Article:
CHICAGO — Oysters, barnacles and corals that cling to ancient artifacts strewn about the seafloor are often a scourge in the eyes of marine archaeologists; researchers might spend days carefully scraping stubborn life forms off vases pulled from shipwreck sites. But some scientists say these nuisances deserve more attention.
The RPM Nautical Foundation is starting to document the creatures clung to ancient ceramic amphoras, as they map shipwrecks throughout the Mediterranean. These new data points promise to help scientists learn more about the region's underwater ecology and history, Derek Smith, a researcher at the University of Washington and RPM team member, explained here Friday (Jan. 3) at the Archaeological Institute of America's annual meeting.
To study how species spread and colonize in different underwater regions, ecologists traditionally lay down small square tiles and return to them in a year or so to see what's latched on, but amphoras are actually a much better proxy for the natural environment, Smith said. [See Underwater Photos of the Life Thriving on Ancient Vases]
"The amphoras have shape to them, they've got little cracks and crevices, they've got an interior and an exterior space, they've got different material types like different clays from around the region — things like that inspire all different communities to show up," Smith told LiveScience. "So looking at things that have been in the ocean for 2,000 years versus one year on a settlement tile provides clues to settlement and recruitment processes that you can't get anywhere else in ecology."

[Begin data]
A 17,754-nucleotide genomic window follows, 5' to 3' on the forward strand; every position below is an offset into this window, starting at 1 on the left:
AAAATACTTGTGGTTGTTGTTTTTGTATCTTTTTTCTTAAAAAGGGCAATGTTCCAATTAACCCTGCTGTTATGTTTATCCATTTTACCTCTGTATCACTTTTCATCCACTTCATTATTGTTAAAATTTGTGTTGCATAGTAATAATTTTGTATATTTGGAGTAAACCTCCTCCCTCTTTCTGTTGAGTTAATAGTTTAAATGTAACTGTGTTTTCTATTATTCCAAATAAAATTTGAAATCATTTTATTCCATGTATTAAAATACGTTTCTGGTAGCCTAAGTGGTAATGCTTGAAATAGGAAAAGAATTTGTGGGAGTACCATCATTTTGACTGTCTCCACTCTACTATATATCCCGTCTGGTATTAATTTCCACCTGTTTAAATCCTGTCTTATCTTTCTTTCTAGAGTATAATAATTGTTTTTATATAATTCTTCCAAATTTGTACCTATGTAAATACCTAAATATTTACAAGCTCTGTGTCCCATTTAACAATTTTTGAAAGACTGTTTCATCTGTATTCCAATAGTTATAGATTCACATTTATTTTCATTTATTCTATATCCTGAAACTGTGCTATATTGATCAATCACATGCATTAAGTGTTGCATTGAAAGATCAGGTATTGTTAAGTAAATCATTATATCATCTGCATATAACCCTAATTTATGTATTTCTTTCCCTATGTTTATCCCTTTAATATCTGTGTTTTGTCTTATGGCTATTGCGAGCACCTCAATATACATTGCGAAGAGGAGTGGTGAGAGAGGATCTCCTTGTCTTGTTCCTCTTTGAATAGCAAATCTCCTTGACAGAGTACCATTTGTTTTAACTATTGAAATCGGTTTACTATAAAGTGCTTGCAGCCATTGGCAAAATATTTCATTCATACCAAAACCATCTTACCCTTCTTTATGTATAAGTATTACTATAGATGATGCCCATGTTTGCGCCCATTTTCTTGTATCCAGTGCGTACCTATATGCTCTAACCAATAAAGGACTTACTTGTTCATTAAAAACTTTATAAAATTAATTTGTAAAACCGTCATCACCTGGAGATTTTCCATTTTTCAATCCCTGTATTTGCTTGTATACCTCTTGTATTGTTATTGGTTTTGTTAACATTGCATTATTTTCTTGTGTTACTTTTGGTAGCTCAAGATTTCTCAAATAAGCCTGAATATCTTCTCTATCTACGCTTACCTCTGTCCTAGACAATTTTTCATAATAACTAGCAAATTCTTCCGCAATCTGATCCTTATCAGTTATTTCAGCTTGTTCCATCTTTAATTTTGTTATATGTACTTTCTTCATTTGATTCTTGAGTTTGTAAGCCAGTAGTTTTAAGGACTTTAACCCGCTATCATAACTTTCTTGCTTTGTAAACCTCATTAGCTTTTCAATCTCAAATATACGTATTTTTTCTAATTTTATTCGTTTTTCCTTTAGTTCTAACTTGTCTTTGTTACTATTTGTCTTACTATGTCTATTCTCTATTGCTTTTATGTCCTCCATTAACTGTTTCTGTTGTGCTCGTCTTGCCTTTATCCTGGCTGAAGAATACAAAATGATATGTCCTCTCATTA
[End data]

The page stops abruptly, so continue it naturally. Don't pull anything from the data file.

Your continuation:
An understanding of the creatures that take up residence on undersea artifacts can also help archaeologists combat bioerrosion and refine their conservation efforts, Smith said.
"As an ecologist, I can go down there and say, 'These three types of sponges are boring into your amphoras. If you're going to pull anything from the site, pull these three first,'" Smith told LiveScience.
And looking at the telltale traces of different organisms on underwater artifacts can give archaeologists clues about whether their finds are still in situ or have been moved over the years. For example, Mediterranean sediments become anoxic, or devoid of oxygen, in about the first centimeter or two below the sediment surface, Smith said. That means the buried side of amphora might turn black because of growth from anoxic bacteria, so if that black side is facing up when found, archaeologists know it must have been turned over at some point.
Understanding how these shipwrecked artifacts have moved over time could provide new insights into the impact of human activities like trawling, which can drag these vases across the bottom of the ocean, Smith explained. And knowing which materials attract certain species can also help researchers figure out the best ways to build artificial reefs.
Smith's work is part of a larger interdisciplinary effort called the Organization for Mediterranean Archaeology, Geology and Ecology, or OMEGA, which is trying to bring information on bathymetry, shipwrecks, artifacts, species distribution and video footage into one huge searchable database.